SYNOPSIS: André is a listless Brazilian teenager and the son of a successful plastic surgeon who lives a life of wealth and privilege, shuttling between the hot sands of Ipanema beach and his family’s luxurious penthouse apartment. In 1985, when he is just sixteen, André’s mother is killed in a car accident. Clouded with grief, André, his younger brother Thiago, and his father travel with their domestic help to Belem, a jungle city on the mouth of the Amazon, where the intense heat of the rainforest only serves to heighten their volatile emotions. After they arrive back in Rio, André’s father loses himself in his work, while André spends his evenings in the family apartment with Luana, the beautiful daughter of the family’s maid.
Three decades later, and now a successful surgeon himself, André is a middle-aged father, living in London, and recently separated from his British wife. He drinks too much wine and is plagued by recurring dreams. One day he receives an unexpected letter from Luana, which begins to reveal the other side of their story, a story André has long repressed.
GENRE: Fiction, Brazil
RATING: ★★★☆☆/ 3 Stars
REVIEW: I was provided a free copy of this book from the publisher in exchange for an honest review.
If ever there were a case of cover love, it’s this. Thankfully the cover accurately reflects the rich setting of the story as well as the sense of enchantment that the main character found himself under. However there were parts of the story that didn’t fully enchant me.
Sauma is definitely an author to keep an eye on. I loved the way she wrote and the feeling she could evoke with her descriptions. The heavy air of Brazil in Summer, the taste and smell of all the little things that make up a memory. These were the parts of the book that captured me and reeled me in. Even the stark contrasts of South America and England were fantastically executed.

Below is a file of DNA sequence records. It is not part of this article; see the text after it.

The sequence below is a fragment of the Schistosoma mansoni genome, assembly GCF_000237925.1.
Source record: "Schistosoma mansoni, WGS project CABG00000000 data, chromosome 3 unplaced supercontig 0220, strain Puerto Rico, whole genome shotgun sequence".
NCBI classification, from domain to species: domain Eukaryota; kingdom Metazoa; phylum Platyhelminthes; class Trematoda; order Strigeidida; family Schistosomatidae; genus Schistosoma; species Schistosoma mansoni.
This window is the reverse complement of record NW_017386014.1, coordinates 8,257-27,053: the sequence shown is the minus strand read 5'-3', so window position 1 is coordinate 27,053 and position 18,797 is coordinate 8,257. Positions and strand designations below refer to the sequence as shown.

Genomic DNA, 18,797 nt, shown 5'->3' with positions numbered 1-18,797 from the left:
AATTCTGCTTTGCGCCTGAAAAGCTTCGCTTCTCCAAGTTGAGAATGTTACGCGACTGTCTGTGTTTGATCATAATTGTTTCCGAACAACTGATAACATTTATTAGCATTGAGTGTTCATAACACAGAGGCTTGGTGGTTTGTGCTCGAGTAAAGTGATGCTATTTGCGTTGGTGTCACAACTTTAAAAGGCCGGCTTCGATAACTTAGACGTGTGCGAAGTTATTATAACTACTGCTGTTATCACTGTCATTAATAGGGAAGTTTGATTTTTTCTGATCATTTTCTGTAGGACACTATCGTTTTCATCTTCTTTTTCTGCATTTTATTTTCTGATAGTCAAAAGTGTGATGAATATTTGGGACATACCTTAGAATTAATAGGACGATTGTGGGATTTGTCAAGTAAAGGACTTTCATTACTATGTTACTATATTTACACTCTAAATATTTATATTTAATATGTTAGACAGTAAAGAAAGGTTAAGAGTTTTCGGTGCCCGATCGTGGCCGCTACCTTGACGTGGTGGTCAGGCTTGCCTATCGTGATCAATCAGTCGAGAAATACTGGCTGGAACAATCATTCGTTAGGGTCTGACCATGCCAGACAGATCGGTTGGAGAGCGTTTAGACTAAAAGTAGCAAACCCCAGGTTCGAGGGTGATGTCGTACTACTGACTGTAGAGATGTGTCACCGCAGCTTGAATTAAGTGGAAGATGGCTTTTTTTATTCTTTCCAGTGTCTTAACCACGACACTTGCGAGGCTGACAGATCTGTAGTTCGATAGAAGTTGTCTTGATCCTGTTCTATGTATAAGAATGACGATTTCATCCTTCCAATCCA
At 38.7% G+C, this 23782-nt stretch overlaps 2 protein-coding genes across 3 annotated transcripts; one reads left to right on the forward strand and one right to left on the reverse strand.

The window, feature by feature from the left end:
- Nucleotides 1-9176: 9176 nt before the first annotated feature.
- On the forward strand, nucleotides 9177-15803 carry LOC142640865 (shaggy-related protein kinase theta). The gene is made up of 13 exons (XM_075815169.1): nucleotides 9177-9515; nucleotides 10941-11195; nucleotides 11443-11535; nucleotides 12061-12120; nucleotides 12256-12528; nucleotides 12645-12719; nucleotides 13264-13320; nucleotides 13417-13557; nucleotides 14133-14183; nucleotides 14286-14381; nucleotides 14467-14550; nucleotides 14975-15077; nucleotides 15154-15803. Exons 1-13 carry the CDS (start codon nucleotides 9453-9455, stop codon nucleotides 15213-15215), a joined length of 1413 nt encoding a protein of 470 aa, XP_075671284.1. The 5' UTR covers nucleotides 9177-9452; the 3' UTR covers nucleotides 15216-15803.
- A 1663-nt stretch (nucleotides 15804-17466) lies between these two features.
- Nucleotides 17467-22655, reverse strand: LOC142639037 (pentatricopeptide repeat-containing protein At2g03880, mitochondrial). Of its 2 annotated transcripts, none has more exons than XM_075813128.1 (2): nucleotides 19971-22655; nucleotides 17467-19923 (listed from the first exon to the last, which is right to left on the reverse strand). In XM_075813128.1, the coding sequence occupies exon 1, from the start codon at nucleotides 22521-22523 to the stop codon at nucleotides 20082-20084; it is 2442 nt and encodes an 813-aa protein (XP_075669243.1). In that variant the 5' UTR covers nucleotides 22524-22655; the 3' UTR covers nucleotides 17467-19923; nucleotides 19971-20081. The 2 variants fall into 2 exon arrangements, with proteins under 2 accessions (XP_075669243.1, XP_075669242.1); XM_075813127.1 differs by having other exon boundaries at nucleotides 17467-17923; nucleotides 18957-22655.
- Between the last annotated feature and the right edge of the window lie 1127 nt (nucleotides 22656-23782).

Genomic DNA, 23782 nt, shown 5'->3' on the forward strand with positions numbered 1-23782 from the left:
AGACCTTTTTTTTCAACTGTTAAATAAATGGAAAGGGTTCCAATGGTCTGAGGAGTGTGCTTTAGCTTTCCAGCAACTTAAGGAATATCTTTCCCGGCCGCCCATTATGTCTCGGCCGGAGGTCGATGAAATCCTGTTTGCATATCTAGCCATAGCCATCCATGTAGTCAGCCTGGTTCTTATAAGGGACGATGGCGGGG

The overall storyline however, didn’t enchant me quite as much. Perhaps it was just me but I didn’t find much mystery in the story. The twists and revelations were obvious and I found myself merely biding my time until my suppositions were confirmed. There are times when this doesn’t matter in a story because you are happy to follow the character, to be on their journey. But Andre isn’t a very likeable character, so it ends up being anticlimactic and a slight chore.
Don’t mistake me, Andre wasn’t really meant to be a likeable character. This book follows class and race distinctions in the 1980s of Brazil. Andre is the priveledged one, clueless and self-entitled. He's not really set up to be liked. It's more about the culture shock and getting an understanding of a specific point in time and place. And once again, the descriptions are fantastic, but the otherwise obviousness of the plot, left me wanting.
In the end, it was just an okay book. BUT I'll definitely be on the lookout for another Luiza Sauma book, because her skills as a writer are amazing.
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Review by The Literary Llama